Tasmanian Museum and Art Gallery
9 December 2016 – 21 May 2017
The Maireener shell necklace has been known to Europeans since their earliest visits to Van Diemen’s Land, as the island was known until 1856. Perhaps the best-known illustration of these encounters was provided by the artist Nicholas Martin Petit, travelling with Captain Nicholas Baudin in 1802. Born into a family of fan painters, Petit had been taken on as a gunner and draughtsman, but is thought to have been a student in the school of David. His sensitive portrait of Bara-Ourou, jeune sauvage de la terrede Diémen, was first published in the atlas of the voyage in 1807.
The existence of these necklaces had been recorded by an earlier French expedition, when Admiral Bruni d’Entrecasteaux’s naturalist Jacques-Julien Houtou de Labillardière described a meeting with large group of Tasmanian Aborigines on 7 February 1793. During the interchange a young man offered the Frenchman a garland of shells that he had been wearing around his head. Curiously, none of the many portraits made by d’Entrecasteaux’s artist Jean Piron recorded these garlands. It might be concluded that they were not considered significant enough to note in the expedition’s visual record.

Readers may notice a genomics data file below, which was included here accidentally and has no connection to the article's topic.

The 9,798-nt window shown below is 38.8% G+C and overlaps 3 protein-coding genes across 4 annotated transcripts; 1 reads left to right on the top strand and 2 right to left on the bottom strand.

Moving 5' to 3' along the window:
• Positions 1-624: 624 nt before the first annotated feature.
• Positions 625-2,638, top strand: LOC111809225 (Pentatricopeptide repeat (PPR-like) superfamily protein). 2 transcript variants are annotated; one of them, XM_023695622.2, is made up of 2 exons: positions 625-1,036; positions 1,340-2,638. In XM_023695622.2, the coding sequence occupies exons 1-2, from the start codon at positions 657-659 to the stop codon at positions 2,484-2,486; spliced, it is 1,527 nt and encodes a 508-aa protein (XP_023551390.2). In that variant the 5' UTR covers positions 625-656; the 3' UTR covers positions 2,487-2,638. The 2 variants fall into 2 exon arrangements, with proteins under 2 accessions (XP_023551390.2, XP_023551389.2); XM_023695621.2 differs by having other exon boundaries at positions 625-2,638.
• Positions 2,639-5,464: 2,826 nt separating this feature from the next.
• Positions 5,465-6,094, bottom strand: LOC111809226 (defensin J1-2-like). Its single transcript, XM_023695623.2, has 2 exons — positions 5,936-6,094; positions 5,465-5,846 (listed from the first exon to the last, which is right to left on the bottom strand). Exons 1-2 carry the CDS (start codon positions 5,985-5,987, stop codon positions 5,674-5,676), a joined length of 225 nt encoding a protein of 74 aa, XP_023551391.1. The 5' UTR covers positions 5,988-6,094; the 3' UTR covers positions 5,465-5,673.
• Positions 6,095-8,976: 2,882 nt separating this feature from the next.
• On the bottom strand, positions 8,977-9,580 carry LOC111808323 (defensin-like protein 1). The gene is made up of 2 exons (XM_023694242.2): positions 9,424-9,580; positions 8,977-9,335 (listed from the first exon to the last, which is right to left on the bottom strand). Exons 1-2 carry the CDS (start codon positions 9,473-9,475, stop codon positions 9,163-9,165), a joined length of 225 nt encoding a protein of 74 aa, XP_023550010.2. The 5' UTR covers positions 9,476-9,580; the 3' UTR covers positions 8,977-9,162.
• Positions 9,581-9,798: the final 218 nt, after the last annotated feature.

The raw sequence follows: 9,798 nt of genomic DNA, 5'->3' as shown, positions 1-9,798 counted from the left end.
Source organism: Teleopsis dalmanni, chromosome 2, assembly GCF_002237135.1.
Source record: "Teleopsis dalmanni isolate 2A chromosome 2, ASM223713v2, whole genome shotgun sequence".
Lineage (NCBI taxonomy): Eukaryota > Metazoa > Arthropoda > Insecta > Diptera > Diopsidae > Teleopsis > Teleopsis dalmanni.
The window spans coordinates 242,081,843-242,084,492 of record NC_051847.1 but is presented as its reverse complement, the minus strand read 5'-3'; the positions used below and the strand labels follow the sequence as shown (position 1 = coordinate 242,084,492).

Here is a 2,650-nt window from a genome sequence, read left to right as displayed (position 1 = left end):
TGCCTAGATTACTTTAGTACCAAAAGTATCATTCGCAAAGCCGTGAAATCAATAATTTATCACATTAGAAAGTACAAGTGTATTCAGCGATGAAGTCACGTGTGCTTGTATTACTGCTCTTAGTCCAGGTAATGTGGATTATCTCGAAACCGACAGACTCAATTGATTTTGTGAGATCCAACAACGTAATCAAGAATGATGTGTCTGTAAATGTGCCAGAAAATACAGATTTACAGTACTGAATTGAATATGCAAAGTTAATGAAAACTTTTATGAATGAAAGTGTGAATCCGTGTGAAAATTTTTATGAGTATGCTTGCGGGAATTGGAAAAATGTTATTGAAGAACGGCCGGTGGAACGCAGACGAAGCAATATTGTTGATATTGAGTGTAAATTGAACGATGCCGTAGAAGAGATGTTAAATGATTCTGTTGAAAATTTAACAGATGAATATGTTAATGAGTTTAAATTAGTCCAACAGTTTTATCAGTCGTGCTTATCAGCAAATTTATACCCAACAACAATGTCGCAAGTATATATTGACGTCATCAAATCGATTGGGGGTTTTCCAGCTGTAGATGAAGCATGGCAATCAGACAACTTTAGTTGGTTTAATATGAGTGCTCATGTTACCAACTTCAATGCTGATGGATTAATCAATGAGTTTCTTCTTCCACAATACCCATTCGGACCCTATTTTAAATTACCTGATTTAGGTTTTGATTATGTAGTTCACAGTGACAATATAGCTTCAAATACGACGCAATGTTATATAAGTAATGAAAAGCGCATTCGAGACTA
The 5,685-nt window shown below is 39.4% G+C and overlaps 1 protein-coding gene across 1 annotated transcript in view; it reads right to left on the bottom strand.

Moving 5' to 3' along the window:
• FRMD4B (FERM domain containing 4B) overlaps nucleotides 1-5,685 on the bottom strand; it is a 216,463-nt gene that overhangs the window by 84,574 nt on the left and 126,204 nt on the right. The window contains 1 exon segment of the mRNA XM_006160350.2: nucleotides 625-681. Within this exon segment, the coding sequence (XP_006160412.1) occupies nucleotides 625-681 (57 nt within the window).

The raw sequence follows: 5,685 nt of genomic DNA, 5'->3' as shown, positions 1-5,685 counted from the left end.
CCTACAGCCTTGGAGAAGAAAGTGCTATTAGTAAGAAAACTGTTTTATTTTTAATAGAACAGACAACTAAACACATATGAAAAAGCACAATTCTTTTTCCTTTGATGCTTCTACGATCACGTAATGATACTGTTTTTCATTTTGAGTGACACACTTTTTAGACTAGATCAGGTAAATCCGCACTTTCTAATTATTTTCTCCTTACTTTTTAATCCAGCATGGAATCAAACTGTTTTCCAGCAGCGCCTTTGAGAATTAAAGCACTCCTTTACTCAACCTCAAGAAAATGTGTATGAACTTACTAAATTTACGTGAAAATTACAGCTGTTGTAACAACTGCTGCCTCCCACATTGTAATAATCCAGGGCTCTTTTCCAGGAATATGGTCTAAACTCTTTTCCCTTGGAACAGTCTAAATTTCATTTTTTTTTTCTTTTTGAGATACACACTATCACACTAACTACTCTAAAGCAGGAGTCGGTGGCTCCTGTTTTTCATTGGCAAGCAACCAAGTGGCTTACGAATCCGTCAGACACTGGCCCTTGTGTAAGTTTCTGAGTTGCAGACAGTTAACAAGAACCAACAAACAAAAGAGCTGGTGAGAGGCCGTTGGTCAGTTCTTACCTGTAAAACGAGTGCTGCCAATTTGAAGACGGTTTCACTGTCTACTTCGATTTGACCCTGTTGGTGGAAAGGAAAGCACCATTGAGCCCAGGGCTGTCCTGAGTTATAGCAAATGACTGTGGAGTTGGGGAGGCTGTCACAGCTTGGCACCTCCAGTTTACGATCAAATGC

But it is clear from the various journals of Baudin’s officers that shell necklaces were encountered several times on the later voyage. Journal entries refer to a number of instances of gifting and exchange. Petit’s portrait, along with another atlas illustration, Terre du Diémen, armes et ornemens, by Baudin’s second artist, Charles Lesueuer, was instrumental in crafting the shell necklace as an emblem of Tasmanian Aboriginal culture in the imagination of early nineteenth-century Europe.
While the portrait of Bara-Ourou might provide an art-historical starting point for our understanding of the Tasmanian Aboriginal tradition of shell necklace-making, perhaps more importantly it also offers a unique key to appreciating the significance of its continuation. In 2010, the Tasmanian Museum and Art Gallery commenced a project to acknowledge and revitalise the tradition of shell-stringing. Luna tunapri (women’s knowledge), followed the success of the TMAG’s earlier tayenebe project, a celebration of Tasmanian basket-making undertaken jointly with the National Museum of Australia. Both projects commenced with a series of workshops initiated by Aunty Lola Greeno, who at that time was an Arts Officer at Arts Tasmania. These projects aimed to bring Tasmanian Aboriginal women together to discuss the history of important cultural practices, share stories of places, people and times, and to pass on their knowledge to younger women as future cultural custodians.
Tasmanian Elder, Aunty Patsy Cameron’s “King marina (maireener)” necklace captures these objectives powerfully, and is one of the stand-out works in kanalaritja: An Unbroken String. Her creation of this necklace involved reaching back to the earliest image of a Tasmanian shell necklace to not only explore its unique materials, but to also take the bodily journey of finding, collecting, preparing and crafting these particular shells into an object that transcends time and change in Tasmania since European invasion.